Party: Tim Vollmer, Tim Gastineau-Hills, Joshua Hill, Nigel Butler, Drew Morcom, Niro Yoganathan, Trang Pham, Stephen Sheehan, Rhyse Vaughn, Denis (Boris) Alexandrov, Melissa Freer and Angie Bulic – T2’s photos | Denis’s photos
Most of us made it out to the walls at by night, enjoying a pleasant night by the fire in Dance Floor Cave, although a couple decided to meet us in the morning and Boris couldn’t be torn from his well-equiped 4wd in the car park.
When we all met up in the morning it was clear the group was pretty unwieldy in size, so we decided to split into two, with the first group setting off down the pretty creek.
I’m not sure if it was slow walking, too much time spent enjoying the lush, green, ferny creek, or just slow rigging, but we’d only sent a couple people down the first abseil by the time the next group arrived.
With a change of plans forced on us, we decided to instead move to our favoured leap-frogging technique, with the ropes sent down each drop first, meaning the group was abseiling several drops at any point in time.
This worked a treat, and we made great time down the very impressive creek. The walls never close in like a traditional canyon, but the angled rock ensures plenty of small cascades, while several large waterfalls flowing heavily thanks to the recent rain provided some enjoyable drops.
We chose the dry lines at each drop, avoiding the need for any swims, but had it been a warmer day we’d probably have braved the heavy flow and taken the wet route.
The weather was at least as temperamental as the day before, with sunshine turning to rain then back again at regular intervals.
We pushed on to the top of Margaret Falls for lunch, where the creek plunges more than 100m down a massive waterfall into the valley below. Here we enjoyed lunch, before a hardy band of three decided the small pool directly above the main drop was just too appealing.
Joshua, Melissa and I used a hand-line to get down, stripping off in a small overhang before plunging into the freezing pool. We had to move quickly through the main flow to get to the main part of the pool, which was pretty nerve-racking given the drop next to us.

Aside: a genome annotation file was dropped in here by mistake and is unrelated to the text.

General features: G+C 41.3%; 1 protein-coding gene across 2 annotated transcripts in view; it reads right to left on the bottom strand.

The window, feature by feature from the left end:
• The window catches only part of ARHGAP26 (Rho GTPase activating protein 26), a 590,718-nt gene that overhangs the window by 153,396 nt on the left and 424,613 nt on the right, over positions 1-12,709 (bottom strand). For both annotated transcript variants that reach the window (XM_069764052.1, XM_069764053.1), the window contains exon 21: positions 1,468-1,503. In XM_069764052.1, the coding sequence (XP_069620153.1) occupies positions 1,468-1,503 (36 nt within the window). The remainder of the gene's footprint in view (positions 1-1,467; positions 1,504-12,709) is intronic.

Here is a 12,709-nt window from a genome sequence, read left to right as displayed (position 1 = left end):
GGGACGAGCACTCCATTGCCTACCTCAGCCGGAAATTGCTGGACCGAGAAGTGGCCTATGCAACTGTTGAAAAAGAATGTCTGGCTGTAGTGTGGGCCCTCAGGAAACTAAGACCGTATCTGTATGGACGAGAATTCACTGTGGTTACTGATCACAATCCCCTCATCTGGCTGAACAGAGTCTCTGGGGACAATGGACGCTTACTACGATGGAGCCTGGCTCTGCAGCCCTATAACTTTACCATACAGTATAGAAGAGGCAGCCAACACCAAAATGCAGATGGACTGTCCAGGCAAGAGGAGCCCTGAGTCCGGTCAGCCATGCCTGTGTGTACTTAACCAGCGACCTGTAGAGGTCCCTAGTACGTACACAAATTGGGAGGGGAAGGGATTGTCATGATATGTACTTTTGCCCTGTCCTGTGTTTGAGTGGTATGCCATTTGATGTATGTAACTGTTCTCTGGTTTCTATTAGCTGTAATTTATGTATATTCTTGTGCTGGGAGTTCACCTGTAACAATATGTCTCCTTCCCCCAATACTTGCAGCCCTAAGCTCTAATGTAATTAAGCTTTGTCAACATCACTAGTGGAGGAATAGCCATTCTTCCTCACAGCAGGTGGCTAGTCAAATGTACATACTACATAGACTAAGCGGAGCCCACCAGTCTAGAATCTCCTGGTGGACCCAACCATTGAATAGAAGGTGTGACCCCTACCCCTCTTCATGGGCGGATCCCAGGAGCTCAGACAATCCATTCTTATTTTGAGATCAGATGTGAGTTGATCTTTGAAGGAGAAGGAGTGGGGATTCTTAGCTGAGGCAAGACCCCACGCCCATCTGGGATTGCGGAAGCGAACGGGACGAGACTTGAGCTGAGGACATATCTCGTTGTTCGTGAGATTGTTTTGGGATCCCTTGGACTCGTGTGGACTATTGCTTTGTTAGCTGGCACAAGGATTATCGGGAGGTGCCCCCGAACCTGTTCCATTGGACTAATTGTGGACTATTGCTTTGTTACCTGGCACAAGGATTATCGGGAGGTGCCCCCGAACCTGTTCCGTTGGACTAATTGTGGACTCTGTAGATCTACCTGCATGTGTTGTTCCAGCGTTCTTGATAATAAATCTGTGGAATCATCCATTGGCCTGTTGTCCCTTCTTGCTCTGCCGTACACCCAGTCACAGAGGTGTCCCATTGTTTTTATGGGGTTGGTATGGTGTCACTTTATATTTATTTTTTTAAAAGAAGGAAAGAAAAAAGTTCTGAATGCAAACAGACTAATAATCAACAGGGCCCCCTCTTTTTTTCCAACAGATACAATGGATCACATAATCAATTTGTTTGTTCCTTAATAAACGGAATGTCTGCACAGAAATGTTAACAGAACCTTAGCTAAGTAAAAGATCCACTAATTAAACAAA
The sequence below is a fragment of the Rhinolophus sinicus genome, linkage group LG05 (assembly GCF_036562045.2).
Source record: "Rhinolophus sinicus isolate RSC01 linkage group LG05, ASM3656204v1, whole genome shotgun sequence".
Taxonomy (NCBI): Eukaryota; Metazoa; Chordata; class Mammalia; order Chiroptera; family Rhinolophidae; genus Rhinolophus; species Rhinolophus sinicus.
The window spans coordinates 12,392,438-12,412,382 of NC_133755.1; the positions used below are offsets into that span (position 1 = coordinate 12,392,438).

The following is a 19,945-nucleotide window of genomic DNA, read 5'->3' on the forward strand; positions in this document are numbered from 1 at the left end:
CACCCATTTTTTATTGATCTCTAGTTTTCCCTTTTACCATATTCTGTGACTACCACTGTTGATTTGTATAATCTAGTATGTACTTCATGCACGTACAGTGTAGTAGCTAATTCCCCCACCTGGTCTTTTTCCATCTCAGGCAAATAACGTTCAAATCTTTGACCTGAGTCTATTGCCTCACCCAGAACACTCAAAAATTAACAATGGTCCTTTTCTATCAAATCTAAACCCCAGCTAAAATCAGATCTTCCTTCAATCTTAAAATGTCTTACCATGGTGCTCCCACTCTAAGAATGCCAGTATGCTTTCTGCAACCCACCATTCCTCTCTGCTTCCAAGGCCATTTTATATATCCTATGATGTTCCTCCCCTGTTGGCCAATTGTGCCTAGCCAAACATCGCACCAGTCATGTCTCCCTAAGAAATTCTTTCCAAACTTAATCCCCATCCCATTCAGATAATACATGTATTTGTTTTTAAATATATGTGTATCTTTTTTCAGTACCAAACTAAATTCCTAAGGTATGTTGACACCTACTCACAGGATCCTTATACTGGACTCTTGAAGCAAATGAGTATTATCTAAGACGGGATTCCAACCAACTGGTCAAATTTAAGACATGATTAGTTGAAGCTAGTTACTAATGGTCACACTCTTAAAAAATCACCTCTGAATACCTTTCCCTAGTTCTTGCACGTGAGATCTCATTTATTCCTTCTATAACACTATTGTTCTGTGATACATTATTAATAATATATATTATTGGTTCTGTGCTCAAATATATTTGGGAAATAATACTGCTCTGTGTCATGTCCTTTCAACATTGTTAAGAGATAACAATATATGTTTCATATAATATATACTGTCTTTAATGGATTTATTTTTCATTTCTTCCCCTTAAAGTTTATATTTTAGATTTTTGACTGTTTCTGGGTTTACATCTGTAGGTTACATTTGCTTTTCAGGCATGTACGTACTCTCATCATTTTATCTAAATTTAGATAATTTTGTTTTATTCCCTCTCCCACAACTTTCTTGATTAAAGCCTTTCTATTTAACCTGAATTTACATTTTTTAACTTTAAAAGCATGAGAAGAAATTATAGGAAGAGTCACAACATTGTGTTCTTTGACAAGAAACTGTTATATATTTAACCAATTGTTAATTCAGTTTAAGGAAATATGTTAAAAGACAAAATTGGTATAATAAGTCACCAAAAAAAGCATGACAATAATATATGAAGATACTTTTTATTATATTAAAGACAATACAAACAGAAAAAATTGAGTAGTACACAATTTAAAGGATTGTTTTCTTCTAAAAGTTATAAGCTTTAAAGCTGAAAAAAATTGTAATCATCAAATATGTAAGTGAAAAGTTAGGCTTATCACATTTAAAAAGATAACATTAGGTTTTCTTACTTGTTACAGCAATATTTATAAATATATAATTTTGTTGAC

After an enjoyable time swimming and getting a massage from the small waterfall above us the group packed up and got ready to move on.
The climb up the hill was pleasant and not too hard, taking us past the humorously named “Grotto of Uranus” (there is actually a second one next to it, so there were comments made as to the gender of this particular cliff) before we climbed up a nice pass to the tops.
Trang had a slip here, on the wet rock, tumbling several metres down the slope and giving the rest of us a heart attack. Thankfully she was unharmed and laughed the fall off, so we could keep moving.
The weather took a turn for the worse here, with howling wind, heavy rain and fog all blowing in. This made the navigation a bit tougher. On the flatter swampy parts with downfall had the water up at about knee height.
When we hit the road it was with great relief, so once the group was back together we raced along to the cars, looking like a group of drowned rats by the time we arrived.
Those of us who’d thought ahead changed clothes, enjoying the first genuine dry feeling of the day, before we drove to Oberon for dinner at the Royal Hotel.
When we arrived the kitchen was winding down, with just one staff member left, but rather than turning us away they called in extra staff, putting on the kind of impressive spread that place is known for.
For the group that had come out for the day it was a long drive for a short canyon, but everyone enjoyed what is probably the easiest of the Kanangra Canyons.